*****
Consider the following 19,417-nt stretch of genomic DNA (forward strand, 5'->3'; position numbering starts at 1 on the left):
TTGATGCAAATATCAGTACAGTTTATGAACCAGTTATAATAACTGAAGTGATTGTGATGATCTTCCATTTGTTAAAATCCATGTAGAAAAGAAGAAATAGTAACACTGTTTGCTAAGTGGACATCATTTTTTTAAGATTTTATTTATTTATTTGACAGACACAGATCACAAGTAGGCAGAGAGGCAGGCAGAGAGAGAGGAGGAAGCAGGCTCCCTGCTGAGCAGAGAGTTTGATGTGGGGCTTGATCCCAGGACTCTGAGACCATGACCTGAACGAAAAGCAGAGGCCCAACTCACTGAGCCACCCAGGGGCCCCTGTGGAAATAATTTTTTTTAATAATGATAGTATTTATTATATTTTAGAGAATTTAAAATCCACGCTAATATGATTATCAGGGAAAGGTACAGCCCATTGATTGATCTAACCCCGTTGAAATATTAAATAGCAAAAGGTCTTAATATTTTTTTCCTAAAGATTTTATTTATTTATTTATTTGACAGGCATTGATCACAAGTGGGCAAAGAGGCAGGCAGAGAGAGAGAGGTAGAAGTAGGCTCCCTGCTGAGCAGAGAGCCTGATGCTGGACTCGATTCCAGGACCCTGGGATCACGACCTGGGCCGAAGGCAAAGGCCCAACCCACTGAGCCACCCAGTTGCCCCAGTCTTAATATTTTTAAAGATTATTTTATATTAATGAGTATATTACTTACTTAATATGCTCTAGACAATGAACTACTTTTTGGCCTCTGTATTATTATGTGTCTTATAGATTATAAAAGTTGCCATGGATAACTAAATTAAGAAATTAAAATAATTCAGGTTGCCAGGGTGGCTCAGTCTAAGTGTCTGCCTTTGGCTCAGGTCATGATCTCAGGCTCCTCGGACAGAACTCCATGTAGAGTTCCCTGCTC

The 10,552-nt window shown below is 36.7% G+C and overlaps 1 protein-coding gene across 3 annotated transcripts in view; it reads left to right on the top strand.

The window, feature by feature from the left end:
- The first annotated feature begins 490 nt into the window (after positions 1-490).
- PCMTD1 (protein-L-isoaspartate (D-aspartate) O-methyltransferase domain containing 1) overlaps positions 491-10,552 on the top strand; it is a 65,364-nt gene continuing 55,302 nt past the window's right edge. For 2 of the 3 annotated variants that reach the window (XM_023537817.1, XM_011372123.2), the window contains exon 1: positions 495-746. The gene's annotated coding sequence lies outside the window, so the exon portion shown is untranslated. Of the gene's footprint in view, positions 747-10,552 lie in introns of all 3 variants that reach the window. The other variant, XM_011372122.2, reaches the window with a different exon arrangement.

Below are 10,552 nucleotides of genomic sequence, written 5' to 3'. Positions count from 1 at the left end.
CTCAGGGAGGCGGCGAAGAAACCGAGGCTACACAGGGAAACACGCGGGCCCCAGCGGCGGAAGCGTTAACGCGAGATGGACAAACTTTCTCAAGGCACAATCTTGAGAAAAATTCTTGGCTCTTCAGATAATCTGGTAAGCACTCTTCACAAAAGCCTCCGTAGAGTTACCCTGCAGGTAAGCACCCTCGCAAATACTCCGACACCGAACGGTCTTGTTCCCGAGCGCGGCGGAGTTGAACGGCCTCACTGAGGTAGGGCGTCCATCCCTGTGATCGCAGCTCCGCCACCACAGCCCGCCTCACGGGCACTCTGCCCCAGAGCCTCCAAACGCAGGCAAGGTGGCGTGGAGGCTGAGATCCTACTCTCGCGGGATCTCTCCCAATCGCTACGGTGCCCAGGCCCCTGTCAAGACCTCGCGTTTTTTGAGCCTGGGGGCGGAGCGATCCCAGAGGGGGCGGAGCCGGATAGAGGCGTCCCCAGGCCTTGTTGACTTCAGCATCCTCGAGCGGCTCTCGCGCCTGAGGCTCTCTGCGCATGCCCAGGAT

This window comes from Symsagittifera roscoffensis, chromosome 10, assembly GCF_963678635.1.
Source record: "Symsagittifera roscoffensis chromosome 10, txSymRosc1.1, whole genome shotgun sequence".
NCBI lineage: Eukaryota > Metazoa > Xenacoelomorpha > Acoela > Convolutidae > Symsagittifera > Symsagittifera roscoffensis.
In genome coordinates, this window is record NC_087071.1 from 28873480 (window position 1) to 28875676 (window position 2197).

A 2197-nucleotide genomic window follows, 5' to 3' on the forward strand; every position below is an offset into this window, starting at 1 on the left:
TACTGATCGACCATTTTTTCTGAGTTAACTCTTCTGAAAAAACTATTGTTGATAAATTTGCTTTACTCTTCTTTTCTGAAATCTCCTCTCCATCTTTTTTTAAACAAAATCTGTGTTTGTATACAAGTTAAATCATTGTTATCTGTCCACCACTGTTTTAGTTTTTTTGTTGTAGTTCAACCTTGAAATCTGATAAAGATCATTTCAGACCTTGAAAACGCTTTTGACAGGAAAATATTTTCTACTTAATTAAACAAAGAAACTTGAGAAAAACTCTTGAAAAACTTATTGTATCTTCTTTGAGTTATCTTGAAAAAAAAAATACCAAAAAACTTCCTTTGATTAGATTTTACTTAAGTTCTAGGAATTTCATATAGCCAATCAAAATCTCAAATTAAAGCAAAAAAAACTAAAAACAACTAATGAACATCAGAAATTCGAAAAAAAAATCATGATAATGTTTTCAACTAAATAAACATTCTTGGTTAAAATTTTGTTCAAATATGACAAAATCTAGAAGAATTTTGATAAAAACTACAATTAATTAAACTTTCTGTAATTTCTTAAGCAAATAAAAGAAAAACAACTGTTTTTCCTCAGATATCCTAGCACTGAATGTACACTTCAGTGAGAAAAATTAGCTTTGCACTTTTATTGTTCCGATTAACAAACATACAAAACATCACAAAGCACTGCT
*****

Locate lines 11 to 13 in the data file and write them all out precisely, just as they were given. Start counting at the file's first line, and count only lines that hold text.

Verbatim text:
NCBI lineage: Eukaryota > Metazoa > Xenacoelomorpha > Acoela > Convolutidae > Symsagittifera > Symsagittifera roscoffensis.
In genome coordinates, this window is record NC_087071.1 from 28873480 (window position 1) to 28875676 (window position 2197).

A 2197-nucleotide genomic window follows, 5' to 3' on the forward strand; every position below is an offset into this window, starting at 1 on the left: